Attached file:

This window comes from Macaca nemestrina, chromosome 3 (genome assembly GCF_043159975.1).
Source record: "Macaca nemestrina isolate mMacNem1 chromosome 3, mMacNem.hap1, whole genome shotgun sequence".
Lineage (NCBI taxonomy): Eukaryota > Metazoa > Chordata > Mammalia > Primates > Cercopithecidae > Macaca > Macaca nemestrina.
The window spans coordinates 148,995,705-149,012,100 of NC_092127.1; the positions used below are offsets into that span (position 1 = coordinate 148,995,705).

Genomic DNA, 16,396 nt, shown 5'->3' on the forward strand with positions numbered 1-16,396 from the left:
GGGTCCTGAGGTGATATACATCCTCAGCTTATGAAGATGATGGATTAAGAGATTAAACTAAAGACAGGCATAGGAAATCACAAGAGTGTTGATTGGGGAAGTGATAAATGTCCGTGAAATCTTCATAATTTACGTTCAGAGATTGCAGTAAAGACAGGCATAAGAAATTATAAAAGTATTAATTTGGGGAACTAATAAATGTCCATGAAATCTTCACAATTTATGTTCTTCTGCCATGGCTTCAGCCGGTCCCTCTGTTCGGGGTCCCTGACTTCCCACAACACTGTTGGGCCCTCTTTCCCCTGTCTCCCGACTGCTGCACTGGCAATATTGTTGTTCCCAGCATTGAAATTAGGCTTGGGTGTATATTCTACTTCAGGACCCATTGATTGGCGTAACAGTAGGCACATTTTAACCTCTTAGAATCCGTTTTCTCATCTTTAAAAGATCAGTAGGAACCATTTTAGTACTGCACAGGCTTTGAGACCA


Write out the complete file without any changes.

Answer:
This window comes from Macaca nemestrina, chromosome 3 (genome assembly GCF_043159975.1).
Source record: "Macaca nemestrina isolate mMacNem1 chromosome 3, mMacNem.hap1, whole genome shotgun sequence".
Lineage (NCBI taxonomy): Eukaryota > Metazoa > Chordata > Mammalia > Primates > Cercopithecidae > Macaca > Macaca nemestrina.
The window spans coordinates 148,995,705-149,012,100 of NC_092127.1; the positions used below are offsets into that span (position 1 = coordinate 148,995,705).

Genomic DNA, 16,396 nt, shown 5'->3' on the forward strand with positions numbered 1-16,396 from the left:
GGGTCCTGAGGTGATATACATCCTCAGCTTATGAAGATGATGGATTAAGAGATTAAACTAAAGACAGGCATAGGAAATCACAAGAGTGTTGATTGGGGAAGTGATAAATGTCCGTGAAATCTTCATAATTTACGTTCAGAGATTGCAGTAAAGACAGGCATAAGAAATTATAAAAGTATTAATTTGGGGAACTAATAAATGTCCATGAAATCTTCACAATTTATGTTCTTCTGCCATGGCTTCAGCCGGTCCCTCTGTTCGGGGTCCCTGACTTCCCACAACACTGTTGGGCCCTCTTTCCCCTGTCTCCCGACTGCTGCACTGGCAATATTGTTGTTCCCAGCATTGAAATTAGGCTTGGGTGTATATTCTACTTCAGGACCCATTGATTGGCGTAACAGTAGGCACATTTTAACCTCTTAGAATCCGTTTTCTCATCTTTAAAAGATCAGTAGGAACCATTTTAGTACTGCACAGGCTTTGAGACCA